I have just completed a fortnight’s trip as an “enrichment guide” for a UK-based travel outfit in the company of citizens from the UK and the US, and as always, I was required to respond to some of the more pressing questions about life as an expat in Colombia. It’s an interesting situation and I find that ordinarily I have set answers which are oft-repeated and known by heart. But, as ten years have now passed, my attitude has changed in accordance with my deepening knowledge of Colombia and each time I am called upon to provide an answer, I find that my reply becomes more complex, miasmatic. Could I say that my interpretation is now bordering on noxious as I think on the issue too much?
Before I proceed, the question put to me, is asked by both foreigners and Colombians alike.
“¿Está bien amañado entonces en Colombia?”
“You must love it very much in Colombia?”
And it’s true. I love it here. But, more recently I have found myself impassively responding that I flit from day to day between peaks and troughs, “picos y bajos.”
And while foreigners or visitors to Colombia laugh and smile knowingly, Colombians stop what they are doing and wait for a response. So, let me explain a few things here. (Disclaimer: most if not all of what follows will be political, so look away now if you don’t have the stomach for it!)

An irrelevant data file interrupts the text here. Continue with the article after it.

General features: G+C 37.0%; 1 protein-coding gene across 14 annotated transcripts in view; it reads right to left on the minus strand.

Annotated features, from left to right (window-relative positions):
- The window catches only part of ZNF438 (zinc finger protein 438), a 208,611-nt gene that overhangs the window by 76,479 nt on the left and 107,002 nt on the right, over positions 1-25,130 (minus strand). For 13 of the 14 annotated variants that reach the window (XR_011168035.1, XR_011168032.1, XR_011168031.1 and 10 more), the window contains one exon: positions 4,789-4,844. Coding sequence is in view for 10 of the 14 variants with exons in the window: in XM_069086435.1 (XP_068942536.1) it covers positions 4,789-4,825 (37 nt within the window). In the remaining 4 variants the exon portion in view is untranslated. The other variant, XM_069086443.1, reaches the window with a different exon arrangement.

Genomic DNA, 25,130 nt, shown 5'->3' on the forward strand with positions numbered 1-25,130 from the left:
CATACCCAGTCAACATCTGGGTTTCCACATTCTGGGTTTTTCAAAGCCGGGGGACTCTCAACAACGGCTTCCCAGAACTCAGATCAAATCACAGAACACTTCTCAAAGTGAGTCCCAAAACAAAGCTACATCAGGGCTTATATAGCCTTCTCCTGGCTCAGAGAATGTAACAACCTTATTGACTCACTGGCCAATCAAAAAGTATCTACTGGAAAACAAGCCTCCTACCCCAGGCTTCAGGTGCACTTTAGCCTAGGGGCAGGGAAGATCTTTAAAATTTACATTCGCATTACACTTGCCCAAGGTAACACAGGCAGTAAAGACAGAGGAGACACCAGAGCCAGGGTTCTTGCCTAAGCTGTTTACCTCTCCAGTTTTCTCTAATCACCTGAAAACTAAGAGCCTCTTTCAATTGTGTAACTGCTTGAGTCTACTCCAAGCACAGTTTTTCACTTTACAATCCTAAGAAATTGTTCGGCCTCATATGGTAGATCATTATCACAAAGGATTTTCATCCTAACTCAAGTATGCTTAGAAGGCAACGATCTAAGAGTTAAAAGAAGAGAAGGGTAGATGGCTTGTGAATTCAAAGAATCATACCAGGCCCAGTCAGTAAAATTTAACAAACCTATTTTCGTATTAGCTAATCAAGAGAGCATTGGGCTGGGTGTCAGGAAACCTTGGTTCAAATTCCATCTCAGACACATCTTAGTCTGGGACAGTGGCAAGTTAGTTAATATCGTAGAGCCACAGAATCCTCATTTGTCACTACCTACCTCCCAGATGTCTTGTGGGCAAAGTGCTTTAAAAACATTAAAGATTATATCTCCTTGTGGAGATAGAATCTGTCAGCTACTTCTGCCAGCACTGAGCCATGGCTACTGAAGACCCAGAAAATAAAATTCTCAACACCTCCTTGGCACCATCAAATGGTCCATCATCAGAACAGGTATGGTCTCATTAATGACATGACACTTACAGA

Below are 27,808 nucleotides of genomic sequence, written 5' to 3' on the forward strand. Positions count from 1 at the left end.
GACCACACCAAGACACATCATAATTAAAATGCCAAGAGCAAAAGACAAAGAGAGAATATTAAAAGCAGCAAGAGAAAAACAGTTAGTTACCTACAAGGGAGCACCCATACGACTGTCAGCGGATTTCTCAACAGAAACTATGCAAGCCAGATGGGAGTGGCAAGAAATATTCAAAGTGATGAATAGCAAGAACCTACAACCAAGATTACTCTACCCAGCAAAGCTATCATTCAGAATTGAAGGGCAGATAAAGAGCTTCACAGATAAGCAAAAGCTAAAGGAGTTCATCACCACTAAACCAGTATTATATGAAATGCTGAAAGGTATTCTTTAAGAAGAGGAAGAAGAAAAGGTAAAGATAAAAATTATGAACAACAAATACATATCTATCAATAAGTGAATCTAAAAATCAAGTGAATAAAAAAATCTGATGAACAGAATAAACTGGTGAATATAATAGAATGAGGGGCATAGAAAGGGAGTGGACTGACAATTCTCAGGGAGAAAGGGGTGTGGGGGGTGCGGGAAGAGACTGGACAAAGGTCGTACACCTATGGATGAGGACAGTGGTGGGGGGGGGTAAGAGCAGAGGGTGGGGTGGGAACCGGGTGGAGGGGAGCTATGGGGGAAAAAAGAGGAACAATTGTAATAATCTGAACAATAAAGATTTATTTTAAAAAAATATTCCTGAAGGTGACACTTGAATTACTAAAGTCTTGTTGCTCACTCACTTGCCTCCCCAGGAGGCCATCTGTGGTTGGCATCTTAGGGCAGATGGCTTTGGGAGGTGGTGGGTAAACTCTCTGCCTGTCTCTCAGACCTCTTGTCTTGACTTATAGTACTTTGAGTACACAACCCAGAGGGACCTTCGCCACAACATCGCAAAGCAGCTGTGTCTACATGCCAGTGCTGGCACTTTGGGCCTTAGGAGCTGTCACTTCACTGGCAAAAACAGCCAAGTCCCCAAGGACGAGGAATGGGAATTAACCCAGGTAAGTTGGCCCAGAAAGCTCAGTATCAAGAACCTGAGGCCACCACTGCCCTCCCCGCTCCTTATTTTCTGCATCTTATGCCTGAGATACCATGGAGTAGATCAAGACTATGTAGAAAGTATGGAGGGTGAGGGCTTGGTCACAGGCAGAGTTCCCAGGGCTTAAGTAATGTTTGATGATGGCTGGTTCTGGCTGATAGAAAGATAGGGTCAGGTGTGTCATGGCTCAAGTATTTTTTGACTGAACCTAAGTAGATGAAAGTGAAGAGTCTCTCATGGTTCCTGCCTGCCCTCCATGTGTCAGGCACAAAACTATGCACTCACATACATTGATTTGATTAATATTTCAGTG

- The peace agreement with the FARC may not be to everyone’s liking and the possible positive outcomes have been oversold by President Santos to a war-weary and emotionally exhausted Colombian people, but, surely this is something to celebrate despite the obvious negativisms? Read the accords in English here.
- The peace accord is one of the most complete in history…and will be one to which investigators turn when the question of involving the victims of the conflict in the negotiations is raised.
- That over 7000 weapons have been handed in to the UN and some 6900 guerrillas are prepared to begin the notoriously thorny and difficult step of reintegrating into civilian society is huge. According to CERAC, if the conflict had continued in the same vein during the time taken to reach an agreement and during the unilateral and then bilateral ceasefires, an estimated 2,500 further Colombians would have lost their lives. Think of all these figures, this is undeniably positive. No rebel group completely gives up their weapons and the FARC has to reveal the location of their hidden arms to the UN by Sept 1 of this year.
- That a President is surrounded by such poor PR and Press people that they cannot sell the easiest “good news” to the Colombian public is not only a virulent condemnation of the presidential HR department but also a reflection of what is now being referred to as “fake news” and the worrying trend of an all-time low when it comes to trust in the mainstream media. But, this is nothing new, just refer to Phillip Knightley’s comprehensive and required-reading: The First Casualty: The War Correspondent as Hero and Myth-Maker from the Crimea to Iraq.
- The symbolic ceremony of the final handover of weapons on 27/6/17 (remember this historic date) was screened on big screens in downtown Bogotá. A pitiful number of people showed up in celebration.
Colombians, I cannot help but think that in this circumstance you have only yourselves to blame for this feeling of despair and skepticism (it’s justified too).
There is hope though!